We live on the island of Hale. It's about four kilometres long and two kilometres wide at its broadest point, and it's joined to the mainland by a causeway called the Stand - a narrow road built across the mouth of the river which separates us from the rest of the country. Most of the time you wouldn't know we're on an island because the river mouth between us and the mainland is just a vast stretch of tall grasses and brown mud. But when there's a high tide and the water rises a half a metre or so above the road and nothing can pass until the tide goes out again a few hours later, then you know it's an island. We were on our way back from the mainland. My older brother, Dominic, had just finished his first year at university in a town 150 km away. Dominic's train was due in at five and he'd asked for a lift back from the station. Now, Dad normally hates being disturbed when he's writing (which is just about all the time), and he also hates having to go anywhere, but despite the typical sighs and moans – why can't he get a taxi? what's wrong with the bus? – I could tell by the sparkle in his eyes that he was really looking forward to seeing Dominic. So, anyway, Dad and I had driven to the mainland and picked up Dominic from the station. He had been talking non-stop from the moment he'd slung his rucksack in the boot and got in the car. University this, university that, writers, books, parties, people, money, gigs..... And when I say talking, I don't mean talking as in having a conversation, I mean talking as in jabbering like a mad thing. I didn't like it .....the way he spoke and waved his hands around as if he was some kind of intellectual or something. It was embarrassing. It made me feel uncomfortable – that kind of discomfort you feel when someone you like, someone close to you, suddenly starts acting like a complete idiot. And I didn't like the way he was ignoring me, either. For all the attention I was getting I might as well not have been there. I felt a stranger in my own car. As we approached the island on that Friday afternoon, the tide was low and the Stand welcomed us home, stretched out before us, clear and dry, beautifully hazy in the heat – a raised strip of grey concrete bound by white railings and a low footpath on either side, with rough cobbled banks leading down to the water. Beyond the railings, the water was glinting with that wonderful silver light we sometimes get here in the late afternoon which lazes through to the early evening. We were about halfway across when I saw the boy. My first thought was how odd it was to see someone walking on the Stand. You don't often see people walking around here. Between Hale and Moulton (the nearest town about thirty kilometres away on the mainland), there's nothing but small cottages, farmland, heathland and a couple of hills. So islanders don't walk “because of that.” If they're going to Moulton they tend to take the bus. So the only pedestrians you're likely to see around here are walkers or bird-watchers. But even from a distance I could tell that the figure ahead didn't fit into either of these categories. I wasn't sure how I knew, I just did. As we drew closer, he became clearer. He was actually a young man rather than a boy. Although he was on the small side, he wasn't as slight as I'd first thought. He wasn't exactly muscular, but he wasn't weedy-looking either. It's hard to explain. There was a sense of strength about him, a graceful strength that showed in his balance, the way he held himself, the way he walked.... QUESTION 1. In the first paragraph, what is Caitlin's main point about the island?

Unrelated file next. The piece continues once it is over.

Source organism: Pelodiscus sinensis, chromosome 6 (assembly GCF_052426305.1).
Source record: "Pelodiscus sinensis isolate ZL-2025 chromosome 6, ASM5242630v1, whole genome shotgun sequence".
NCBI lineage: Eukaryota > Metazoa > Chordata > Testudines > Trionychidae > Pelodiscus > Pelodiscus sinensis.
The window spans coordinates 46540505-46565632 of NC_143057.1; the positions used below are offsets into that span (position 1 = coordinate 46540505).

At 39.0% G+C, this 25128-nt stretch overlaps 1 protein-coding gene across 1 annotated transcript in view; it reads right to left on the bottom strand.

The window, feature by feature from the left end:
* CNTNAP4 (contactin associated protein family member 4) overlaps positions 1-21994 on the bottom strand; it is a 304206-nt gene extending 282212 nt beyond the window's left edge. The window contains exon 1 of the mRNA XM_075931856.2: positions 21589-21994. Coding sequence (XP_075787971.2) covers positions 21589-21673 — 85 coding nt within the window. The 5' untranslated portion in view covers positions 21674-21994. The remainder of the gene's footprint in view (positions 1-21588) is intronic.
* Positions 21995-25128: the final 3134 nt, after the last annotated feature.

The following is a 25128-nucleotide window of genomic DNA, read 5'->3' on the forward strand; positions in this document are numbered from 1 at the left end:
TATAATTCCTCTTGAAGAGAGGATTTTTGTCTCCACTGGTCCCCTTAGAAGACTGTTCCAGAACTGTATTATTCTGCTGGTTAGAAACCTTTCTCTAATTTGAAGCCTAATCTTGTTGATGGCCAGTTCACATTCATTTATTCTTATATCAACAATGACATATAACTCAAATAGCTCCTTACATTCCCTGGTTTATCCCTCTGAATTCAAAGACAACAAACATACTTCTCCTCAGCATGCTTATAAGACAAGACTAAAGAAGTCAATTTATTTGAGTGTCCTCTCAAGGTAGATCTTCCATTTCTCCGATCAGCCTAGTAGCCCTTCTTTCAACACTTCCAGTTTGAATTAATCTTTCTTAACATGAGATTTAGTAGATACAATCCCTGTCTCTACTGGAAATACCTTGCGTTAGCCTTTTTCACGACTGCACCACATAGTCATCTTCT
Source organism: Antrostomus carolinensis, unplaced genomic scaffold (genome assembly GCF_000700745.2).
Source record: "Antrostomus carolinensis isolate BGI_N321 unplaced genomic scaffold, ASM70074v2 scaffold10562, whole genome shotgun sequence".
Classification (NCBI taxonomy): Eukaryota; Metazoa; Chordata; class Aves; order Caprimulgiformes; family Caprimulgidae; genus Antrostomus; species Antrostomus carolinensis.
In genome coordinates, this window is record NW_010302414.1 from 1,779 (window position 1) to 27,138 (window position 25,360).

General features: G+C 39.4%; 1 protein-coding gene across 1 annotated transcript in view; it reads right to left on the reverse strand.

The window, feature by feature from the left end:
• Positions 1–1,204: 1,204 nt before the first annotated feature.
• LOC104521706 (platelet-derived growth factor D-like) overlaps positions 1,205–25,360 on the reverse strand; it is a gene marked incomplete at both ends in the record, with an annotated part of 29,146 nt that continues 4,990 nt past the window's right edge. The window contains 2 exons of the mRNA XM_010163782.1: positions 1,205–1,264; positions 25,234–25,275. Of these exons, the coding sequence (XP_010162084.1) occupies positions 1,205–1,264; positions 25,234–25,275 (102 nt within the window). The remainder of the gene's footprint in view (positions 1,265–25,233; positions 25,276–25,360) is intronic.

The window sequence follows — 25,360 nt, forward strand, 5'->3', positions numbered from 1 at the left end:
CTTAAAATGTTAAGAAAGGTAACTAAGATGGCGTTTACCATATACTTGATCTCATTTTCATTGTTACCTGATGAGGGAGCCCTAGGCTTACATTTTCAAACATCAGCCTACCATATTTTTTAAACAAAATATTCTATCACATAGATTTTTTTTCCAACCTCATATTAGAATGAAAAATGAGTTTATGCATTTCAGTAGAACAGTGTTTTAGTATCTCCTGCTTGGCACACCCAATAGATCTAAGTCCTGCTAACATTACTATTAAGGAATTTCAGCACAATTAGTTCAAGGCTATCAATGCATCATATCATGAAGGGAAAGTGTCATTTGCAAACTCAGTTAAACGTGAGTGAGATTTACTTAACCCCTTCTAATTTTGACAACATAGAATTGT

Answer
  • It can be dangerous to try to cross from the mainland.
  • It is much smaller than it looks from the mainland.
  • It is only completely cut off at certain times.
  • It can be a difficult place for people to live in.

Question 9

Question